I Don’t Want to Be Your Friend (Today), part II
I think Facebook is starting to get out of control from a usability perspective. This doesn’t mean it’s not a great platform and that it doesn’t have utility. But if the platform continues on its current path, the core system runs the risk of going sideways like its various predecessors: GeoCities, MySpace, etc. Maybe I’ll go in there to look for something or someone, but it won’t be a place I scroll through as part of a daily or semi-daily routine.
I wrote about this a year ago now, and while the site has some better tools to assign friends to groups, it doesn’t do any better job than it did a year ago about segregating information flow, either by group or by some kind of intelligence.
I don’t know why my home page, news feed, RSS feed, and iPhone app can’t easily show me posts from people I care about, but if it can’t do that soon enough, I will almost entirely stop using it. Can’t Facebook measure the strength of my connections? Can’t it at least put my wife’s posts at the top? My usage is already way down, and the trend is clear.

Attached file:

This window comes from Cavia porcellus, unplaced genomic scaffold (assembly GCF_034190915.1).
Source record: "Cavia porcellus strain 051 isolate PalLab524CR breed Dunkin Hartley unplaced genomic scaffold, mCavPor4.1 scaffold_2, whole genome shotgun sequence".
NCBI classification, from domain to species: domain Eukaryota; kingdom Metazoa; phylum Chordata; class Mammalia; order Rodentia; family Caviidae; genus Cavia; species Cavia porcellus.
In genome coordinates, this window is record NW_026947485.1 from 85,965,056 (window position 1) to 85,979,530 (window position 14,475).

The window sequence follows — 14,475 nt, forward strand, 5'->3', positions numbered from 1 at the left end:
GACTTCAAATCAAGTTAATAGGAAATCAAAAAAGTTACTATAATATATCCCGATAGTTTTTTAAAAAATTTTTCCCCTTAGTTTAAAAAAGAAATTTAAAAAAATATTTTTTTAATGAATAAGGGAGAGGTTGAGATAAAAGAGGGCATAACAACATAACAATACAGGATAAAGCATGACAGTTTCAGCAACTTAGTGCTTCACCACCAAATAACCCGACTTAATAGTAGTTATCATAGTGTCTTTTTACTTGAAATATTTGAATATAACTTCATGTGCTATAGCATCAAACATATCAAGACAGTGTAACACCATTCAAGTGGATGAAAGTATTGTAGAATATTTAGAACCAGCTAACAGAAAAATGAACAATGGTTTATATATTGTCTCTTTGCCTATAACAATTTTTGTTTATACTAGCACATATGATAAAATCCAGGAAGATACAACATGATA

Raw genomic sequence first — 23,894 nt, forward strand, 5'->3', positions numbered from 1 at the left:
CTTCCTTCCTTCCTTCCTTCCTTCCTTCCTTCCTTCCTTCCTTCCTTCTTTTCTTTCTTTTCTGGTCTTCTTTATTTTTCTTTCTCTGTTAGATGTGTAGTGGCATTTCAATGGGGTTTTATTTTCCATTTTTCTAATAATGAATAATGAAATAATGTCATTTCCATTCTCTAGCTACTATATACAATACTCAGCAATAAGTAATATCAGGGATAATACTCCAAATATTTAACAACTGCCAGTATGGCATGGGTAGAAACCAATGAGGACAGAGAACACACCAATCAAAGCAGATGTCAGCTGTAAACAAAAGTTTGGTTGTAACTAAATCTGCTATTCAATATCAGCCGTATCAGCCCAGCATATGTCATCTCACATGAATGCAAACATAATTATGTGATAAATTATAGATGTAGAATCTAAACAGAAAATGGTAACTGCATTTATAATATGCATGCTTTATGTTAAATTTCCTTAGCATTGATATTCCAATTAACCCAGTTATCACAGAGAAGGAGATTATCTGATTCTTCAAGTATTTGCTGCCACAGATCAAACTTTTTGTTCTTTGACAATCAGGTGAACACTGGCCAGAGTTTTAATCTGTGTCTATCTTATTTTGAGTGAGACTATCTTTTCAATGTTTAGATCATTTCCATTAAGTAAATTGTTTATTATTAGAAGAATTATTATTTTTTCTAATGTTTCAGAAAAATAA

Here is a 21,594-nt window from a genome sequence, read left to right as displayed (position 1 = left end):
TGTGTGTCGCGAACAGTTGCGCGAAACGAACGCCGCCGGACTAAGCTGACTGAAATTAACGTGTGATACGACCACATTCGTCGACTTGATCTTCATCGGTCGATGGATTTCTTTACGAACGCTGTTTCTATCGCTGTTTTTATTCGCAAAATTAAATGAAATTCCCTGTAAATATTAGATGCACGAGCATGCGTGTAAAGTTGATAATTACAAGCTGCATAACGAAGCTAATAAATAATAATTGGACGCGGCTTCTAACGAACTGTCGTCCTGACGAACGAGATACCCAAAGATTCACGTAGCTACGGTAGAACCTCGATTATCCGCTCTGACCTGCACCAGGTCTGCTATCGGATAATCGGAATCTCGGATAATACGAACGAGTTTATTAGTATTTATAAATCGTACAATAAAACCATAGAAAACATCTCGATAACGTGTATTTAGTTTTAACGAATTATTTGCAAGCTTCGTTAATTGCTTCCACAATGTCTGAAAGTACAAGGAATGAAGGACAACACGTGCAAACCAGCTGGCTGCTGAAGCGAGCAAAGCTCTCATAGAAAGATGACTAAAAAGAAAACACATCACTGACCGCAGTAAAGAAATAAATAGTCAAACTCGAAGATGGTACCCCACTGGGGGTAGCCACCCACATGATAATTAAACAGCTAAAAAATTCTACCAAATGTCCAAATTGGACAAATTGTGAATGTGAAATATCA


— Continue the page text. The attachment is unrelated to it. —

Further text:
And I won’t really comment on Facebook COO Sheryl Sandberg’s inane remark last week that “email is dead because young people don’t use it” other than to paraphrase two things I read on a discussion list I’m on: “Just checked, and you still need an email address to sign-up for a Facebook account,” and “Most teens don’t buy stocks so Wall Street has no future.” More entertaining analogies from Loren McDonald of Silverpop are listed here.